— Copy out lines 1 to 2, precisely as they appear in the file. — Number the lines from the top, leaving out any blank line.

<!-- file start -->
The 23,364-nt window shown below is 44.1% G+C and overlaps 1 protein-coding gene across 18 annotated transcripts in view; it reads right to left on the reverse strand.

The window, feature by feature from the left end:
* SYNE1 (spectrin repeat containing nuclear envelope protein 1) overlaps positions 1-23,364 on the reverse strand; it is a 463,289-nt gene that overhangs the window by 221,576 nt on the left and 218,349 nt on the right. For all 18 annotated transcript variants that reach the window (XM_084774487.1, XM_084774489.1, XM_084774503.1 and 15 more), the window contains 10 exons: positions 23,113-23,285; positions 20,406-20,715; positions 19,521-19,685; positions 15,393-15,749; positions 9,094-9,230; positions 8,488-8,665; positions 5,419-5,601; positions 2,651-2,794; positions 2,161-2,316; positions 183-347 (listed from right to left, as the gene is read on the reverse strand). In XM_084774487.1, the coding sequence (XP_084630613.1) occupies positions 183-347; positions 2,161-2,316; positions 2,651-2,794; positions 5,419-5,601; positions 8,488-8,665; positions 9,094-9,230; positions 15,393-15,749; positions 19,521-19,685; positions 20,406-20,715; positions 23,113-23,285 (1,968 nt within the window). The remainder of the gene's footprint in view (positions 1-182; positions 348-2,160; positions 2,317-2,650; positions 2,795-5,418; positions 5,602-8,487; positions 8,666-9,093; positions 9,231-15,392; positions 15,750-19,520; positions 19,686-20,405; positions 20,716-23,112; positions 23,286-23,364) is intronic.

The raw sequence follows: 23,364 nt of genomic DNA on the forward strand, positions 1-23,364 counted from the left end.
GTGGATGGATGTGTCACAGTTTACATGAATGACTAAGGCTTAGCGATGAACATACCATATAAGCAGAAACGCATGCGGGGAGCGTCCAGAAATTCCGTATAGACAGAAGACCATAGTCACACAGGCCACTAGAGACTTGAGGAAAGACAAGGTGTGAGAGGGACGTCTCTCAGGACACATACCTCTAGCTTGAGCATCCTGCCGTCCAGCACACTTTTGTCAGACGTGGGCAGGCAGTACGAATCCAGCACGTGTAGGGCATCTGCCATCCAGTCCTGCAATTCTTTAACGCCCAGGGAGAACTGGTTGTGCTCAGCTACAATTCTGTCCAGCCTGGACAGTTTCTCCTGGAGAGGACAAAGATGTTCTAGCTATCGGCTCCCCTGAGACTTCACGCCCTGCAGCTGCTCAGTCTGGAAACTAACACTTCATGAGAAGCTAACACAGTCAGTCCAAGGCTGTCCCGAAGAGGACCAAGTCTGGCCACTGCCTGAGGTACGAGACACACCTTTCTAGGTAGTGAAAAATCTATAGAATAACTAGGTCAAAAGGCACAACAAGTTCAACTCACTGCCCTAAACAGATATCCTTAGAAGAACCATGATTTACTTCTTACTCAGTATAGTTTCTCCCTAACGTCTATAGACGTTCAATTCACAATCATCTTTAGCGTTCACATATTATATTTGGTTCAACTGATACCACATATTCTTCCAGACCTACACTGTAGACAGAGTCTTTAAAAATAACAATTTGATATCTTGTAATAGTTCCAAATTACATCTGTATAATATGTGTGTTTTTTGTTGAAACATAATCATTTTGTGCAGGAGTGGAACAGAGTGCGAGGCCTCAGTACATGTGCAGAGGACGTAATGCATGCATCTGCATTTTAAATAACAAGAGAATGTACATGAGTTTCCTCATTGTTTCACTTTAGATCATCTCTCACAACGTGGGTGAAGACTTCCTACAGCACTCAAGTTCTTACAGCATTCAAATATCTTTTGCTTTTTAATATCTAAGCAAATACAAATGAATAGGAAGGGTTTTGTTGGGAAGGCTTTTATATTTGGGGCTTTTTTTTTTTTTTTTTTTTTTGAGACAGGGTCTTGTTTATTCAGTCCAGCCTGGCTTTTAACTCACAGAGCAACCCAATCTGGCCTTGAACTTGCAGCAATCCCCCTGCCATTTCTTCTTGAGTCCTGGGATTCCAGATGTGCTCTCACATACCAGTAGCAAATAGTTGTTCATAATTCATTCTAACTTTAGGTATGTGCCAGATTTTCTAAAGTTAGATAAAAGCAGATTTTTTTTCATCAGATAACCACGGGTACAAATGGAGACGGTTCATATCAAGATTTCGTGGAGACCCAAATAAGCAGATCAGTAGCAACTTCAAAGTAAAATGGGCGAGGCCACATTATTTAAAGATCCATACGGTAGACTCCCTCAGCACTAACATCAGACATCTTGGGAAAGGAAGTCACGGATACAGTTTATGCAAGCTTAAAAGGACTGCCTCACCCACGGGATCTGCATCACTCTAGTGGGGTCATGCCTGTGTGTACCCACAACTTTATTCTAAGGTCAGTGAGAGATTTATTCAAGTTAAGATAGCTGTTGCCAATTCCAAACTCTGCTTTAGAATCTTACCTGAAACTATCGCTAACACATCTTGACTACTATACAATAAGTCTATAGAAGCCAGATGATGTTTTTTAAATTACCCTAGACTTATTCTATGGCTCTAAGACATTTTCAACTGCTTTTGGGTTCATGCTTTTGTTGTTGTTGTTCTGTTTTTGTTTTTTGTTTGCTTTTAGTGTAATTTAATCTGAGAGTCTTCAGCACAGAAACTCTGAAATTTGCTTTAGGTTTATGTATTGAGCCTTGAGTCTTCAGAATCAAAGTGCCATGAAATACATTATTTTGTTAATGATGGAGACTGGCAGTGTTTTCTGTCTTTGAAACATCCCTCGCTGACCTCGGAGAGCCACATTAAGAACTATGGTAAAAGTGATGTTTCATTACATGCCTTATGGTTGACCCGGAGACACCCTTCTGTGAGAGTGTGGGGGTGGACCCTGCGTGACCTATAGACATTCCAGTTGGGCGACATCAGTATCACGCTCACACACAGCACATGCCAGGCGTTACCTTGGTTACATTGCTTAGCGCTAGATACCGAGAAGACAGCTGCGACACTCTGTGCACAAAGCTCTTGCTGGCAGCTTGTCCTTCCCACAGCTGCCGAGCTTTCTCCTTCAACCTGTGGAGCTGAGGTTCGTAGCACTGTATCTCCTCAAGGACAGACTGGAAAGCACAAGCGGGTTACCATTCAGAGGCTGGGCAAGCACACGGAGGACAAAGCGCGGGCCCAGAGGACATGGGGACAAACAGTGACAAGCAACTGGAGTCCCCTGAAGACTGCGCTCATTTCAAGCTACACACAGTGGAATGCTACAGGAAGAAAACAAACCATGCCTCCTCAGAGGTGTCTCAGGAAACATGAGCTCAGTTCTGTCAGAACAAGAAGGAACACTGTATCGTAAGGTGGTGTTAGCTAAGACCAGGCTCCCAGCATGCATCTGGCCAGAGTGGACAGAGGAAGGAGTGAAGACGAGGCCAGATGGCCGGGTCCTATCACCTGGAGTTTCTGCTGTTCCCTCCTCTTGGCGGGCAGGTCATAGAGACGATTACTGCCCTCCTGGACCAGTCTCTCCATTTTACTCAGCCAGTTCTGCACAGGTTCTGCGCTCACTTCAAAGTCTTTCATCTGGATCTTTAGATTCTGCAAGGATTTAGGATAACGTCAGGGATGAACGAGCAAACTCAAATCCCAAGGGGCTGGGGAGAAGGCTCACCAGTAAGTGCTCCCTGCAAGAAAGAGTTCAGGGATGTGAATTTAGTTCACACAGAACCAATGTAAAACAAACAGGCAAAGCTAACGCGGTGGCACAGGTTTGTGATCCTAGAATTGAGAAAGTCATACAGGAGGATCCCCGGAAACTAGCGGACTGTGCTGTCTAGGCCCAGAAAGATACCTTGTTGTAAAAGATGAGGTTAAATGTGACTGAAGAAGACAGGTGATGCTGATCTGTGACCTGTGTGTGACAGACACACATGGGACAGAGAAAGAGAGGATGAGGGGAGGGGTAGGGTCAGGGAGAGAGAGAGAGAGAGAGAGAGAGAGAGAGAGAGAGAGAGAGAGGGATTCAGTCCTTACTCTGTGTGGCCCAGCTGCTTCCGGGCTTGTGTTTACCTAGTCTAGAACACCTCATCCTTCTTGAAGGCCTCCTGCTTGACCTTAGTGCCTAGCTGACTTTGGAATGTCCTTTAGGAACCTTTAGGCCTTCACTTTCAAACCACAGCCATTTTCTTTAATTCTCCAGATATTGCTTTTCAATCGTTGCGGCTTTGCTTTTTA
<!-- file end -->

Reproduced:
The 23,364-nt window shown below is 44.1% G+C and overlaps 1 protein-coding gene across 18 annotated transcripts in view; it reads right to left on the reverse strand.

The window, feature by feature from the left end: